Monday, Jan 05, 2009 at 12:48
IMHO all of the calculations above are incorrect and misleading UNLESS your loads are TOTAL verticle loads only touching the trailer at one point ( 1.2m to the rear and 2.3m to the front.)

In a real world the load would be spread out ( presumably evenly) and would make all of the diagrams and calculations above inadequate and WRONG. Nice high school classroom maths - but not related to the real word.

For example, if the load at the rear is 500kg across the distance of the axle to the 1.2m and it is an even load then it is really only 0.6m from the axle for these calculations ( the average distance of the load). Similarly the front would be 1.15m, again assuming an even distribution which is highly unlikley. There is simply not enough info to get this right. Also does it include the tare wieght?

The actual correct calculation is quite complex using the integral of the weight from 0 to 1.2m and the integral of the weight from 0 to 2.3m. Not something that can be worked out here.

I strongly suggest that you measure the towball weight, after it will be quicker and have the bonus of being right! Otherwise it could be dangerous!!!

A bathroom scale, piece of wood and brick should do the trick to half the load. And given that the loads are single points, you can even use the calculations suggested above :-)



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Reply By: Member - Fred B (NT) - Monday, Jan 05, 2009 at 15:19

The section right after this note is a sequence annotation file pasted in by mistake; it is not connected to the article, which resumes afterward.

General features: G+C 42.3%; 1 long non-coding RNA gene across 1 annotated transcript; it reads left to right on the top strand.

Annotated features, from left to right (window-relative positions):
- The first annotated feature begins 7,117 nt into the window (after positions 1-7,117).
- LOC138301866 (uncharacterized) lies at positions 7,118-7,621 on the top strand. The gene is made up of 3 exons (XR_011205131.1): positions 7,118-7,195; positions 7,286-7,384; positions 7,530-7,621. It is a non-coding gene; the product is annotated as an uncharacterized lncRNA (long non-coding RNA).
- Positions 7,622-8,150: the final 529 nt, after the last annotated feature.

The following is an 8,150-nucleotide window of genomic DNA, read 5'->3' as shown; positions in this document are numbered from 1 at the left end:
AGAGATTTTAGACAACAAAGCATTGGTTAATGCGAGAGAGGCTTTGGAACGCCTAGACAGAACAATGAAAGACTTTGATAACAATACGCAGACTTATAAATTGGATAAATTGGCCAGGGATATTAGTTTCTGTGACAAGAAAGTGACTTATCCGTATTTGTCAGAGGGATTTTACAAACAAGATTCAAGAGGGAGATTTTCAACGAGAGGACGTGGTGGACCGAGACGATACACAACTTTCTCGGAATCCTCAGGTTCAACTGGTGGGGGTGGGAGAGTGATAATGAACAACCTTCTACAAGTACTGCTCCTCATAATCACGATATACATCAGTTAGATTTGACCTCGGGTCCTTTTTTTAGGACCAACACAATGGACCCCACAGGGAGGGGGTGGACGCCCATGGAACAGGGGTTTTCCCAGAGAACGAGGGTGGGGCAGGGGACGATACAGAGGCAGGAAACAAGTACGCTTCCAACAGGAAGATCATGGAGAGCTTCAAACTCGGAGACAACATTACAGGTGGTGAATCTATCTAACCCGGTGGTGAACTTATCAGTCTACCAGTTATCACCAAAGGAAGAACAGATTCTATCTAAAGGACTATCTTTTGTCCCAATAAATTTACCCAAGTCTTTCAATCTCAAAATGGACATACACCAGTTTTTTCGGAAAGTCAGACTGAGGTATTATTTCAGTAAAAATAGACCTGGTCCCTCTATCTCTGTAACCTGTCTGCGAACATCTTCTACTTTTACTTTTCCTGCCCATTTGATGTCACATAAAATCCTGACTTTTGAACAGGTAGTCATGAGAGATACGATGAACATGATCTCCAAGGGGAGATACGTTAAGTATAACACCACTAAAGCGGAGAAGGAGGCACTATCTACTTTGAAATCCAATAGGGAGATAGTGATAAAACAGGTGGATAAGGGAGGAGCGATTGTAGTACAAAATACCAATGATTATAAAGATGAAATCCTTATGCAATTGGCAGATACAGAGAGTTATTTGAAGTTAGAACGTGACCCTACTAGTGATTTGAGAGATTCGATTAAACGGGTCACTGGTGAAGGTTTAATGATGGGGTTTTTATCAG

Monday, Jan 05, 2009 at 15:19
If in doubt, take the trailer (loaded) to a weigh bridge; disconnect the trailer. With the jockey wheel down, place the trailer on the weigh bridge with the trailers wheels just off the bridge. check the weight. That will give you a pretty accurate towball weight. Yes I realise that the jockey wheel is further back than the towball hitch, but this is a reasonable method to check your maths.
Fred B
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Reply By: Member No 1- Monday, Jan 05, 2009 at 17:34

Monday, Jan 05, 2009 at 17:34
still cant work it out...am i dumb or what?
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Follow Up By: equinox - Monday, Jan 05, 2009 at 21:50

Monday, Jan 05, 2009 at 21:50
A little birdie told me (who happened to be a maths expert).

Answer: 177 kgs

F1D1 + F2D2 = F3D3

Where F1=Answer required.

(1.15*800 – 0.6*500)/3.5 where 1.15 and 0.6 are the halfway points from the wheel of evenly distributed masses.


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Reply By: Member - Roachie (SA) - Monday, Jan 05, 2009 at 22:18

Monday, Jan 05, 2009 at 22:18
I admire the aptitude of all those mathemeticians who have responded with various formulae etc and I certainly don't intend to comment on any of that techo stuff.

However, the thing that baffles me is what this trailer is going to look like, given the dimensions provided:

The box is 3.5 meters long (what's that, about 11+ feet?) and the "A" frame is going to be 1.2 meters (approx 4 feet?).